Red Curry of Whole Baby Chicken & Minced Prawns with Sweet Basil & Asian Vegetables

TR_RED_CURRY_OF_BABY_CHICKEN_AND_MINCED_PRAWNS_WITH_SWEET_BASIL_AND_VEGETABLES_0637This one has been a strong favourite from customers since even the pop-up days of Farang, the whole roast chicken screams ‘roast dinner’, when marinated in a spicy red curry it screams even louder ‘Farang’. Sharing food and enjoying the experience ‘family style’ is how it’s done in Thailand and this dish is built to share so get stuck in. I’ve always used baby chicken in the restaurant to make this, which are perfect for sharing between two, however it works deliciously with larger chickens if you adjust the cooking times to suit. It’s a simple way to infuse the whole chicken with the flavours of the red curry. Serve this carved up in front of friends or family with bowls of rice and no one will be disappointed. Like in this recipe, you can cook the chicken straight away however for a fuller affect, leave the chicken marinating in red curry paste overnight before roasting.

Serves 2 / GF
1 baby chicken, roughly 250-300g
200g, red curry paste (for best results make it yourself, recipe in my book ‘Cook Thai’ 😉
1 tablespoon palm sugar
50g, prawns, shells, heads removed and de-veined, minced using a meat cleaver, keep the heads and prawns to one side
20g, baby corn, sliced into thin roll-cuts
20g, white daikon, peeled and sliced into thin roll-cuts and braised in water until (optional)
2, long red chillies, sliced into roll cuts
2, long green chillies, sliced into roll cuts
20g, green beans, topped and tailed, cut into 2cm long chunks
250ml, prawn stock, the recipe tells you how to make this
150ml, coconut oil, crack (vegetable oil can be used instead but is not as tasty)
200ml, coconut cream
2 tablespoons, wild ginger, krachai, peeled and thinly sliced (regular ginger will work too)
10g, Thai basil, picked
10g, coriander, washed and picked
2-3 tablespoons, fish sauce, to taste
1 teaspoon, sea salt

Firstly, get all the prawn heads that you collected and add them to 300ml of water. Bring this to the boil and then turn down to a simmer, make sure to skim the scum off the surface of the water, simmer for 20 minutes and then strain to produce a light prawn stock. Meanwhile heat the coconut oil in a wok, when bubbling, add the red curry paste and keep stirring and scraping regularly until paste begins to split like scrambled eggs. You will also notice that the smell of the ingredients changes from raw, to fragrant. I find as you cook out curry pastes you can smell each ingredient cooking at different times, I assume this is based on the water content of each vegetable, eventually the smell becomes one which is a clear sign that it is ready. At this point add the palm sugar and continue to scrape and cook for a further minute until the paste has darkened slightly, then add 2 tablespoons of fish sauce and allow to cook into the paste for one minute, don’t add too much as it is strong and you can always add, but never take away.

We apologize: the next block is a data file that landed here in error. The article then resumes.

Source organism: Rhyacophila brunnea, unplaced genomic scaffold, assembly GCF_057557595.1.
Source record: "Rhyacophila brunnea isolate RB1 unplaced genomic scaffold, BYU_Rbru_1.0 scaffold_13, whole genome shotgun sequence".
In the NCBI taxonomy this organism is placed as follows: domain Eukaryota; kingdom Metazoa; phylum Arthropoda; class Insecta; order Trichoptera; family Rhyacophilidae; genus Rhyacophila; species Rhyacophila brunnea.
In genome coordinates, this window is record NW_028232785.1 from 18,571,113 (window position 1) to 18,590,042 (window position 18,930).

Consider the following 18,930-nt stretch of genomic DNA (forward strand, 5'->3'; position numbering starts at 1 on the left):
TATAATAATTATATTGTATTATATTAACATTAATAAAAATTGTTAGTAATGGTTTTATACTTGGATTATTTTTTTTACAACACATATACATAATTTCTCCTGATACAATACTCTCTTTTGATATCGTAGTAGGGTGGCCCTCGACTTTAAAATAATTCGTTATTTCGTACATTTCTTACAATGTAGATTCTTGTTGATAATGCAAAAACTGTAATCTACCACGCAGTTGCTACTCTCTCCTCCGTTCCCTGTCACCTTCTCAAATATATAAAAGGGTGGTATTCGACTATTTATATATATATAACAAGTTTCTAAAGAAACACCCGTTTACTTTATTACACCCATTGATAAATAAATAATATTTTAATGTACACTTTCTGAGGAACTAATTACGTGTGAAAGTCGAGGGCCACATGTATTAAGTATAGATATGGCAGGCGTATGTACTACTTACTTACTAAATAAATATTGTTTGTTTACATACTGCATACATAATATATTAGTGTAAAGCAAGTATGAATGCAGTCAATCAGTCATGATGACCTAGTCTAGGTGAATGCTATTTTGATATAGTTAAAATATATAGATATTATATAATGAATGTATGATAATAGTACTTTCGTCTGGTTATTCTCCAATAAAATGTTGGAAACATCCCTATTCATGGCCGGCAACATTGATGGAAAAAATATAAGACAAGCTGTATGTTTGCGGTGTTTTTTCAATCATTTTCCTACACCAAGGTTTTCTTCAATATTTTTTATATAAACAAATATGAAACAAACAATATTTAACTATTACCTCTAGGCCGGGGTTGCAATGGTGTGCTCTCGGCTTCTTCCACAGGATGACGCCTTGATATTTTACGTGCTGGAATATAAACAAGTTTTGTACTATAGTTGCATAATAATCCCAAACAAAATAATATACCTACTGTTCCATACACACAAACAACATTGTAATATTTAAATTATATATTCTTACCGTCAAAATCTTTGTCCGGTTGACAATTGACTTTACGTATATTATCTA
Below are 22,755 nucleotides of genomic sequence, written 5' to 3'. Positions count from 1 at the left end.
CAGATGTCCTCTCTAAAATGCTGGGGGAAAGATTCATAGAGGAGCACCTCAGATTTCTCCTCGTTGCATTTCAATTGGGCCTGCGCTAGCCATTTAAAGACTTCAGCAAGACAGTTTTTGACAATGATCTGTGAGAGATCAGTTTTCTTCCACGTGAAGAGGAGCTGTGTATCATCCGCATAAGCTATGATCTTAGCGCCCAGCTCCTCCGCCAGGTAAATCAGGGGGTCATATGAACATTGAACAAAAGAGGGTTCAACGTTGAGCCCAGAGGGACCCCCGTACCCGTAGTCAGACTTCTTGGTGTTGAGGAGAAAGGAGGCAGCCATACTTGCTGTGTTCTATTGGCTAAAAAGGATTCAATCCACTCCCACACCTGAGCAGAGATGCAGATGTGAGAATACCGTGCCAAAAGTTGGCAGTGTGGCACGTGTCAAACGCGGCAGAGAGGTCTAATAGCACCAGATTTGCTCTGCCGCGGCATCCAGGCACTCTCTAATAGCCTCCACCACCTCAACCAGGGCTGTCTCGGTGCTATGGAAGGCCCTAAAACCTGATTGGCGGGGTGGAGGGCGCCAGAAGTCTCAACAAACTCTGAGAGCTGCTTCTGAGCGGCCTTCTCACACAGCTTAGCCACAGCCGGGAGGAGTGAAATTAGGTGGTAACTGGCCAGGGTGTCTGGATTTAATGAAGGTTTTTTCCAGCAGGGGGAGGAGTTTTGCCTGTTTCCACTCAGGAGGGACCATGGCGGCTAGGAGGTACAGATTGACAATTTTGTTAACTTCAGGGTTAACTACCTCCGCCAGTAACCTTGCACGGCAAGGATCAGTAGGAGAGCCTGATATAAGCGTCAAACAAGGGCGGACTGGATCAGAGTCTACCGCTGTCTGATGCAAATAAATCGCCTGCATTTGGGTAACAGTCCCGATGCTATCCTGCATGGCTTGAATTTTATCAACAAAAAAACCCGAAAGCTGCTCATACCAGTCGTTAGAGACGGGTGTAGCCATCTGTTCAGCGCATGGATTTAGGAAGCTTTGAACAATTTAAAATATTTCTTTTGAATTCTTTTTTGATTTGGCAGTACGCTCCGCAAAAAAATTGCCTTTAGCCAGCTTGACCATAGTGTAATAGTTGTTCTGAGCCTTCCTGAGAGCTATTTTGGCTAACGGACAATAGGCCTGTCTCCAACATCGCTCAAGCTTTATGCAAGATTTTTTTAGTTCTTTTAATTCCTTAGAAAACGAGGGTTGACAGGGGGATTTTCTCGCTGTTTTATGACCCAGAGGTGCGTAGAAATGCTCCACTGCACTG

Now it’s time to let the curry out. Add 200ml of the prawn stock and 100ml of the coconut cream. Now remove half of this curry paste and allow to cool, once cool coat the chicken in the seasoned and cooked curry paste thoroughly, at this stage you can leave the chicken to marinate for a few hours, ideally overnight or you can cook straight away. Pre-heat an oven to 220 degrees centigrade and proceed to roast the chicken for 35-40 minutes until the skin is crisping and the curry paste marinade has become slightly charred and smells delicious. Check that the juices are running clear and that the chicken is hot throughout before removing from the oven. Once cooked, remove from the oven and allow to rest for 10 minutes before serving.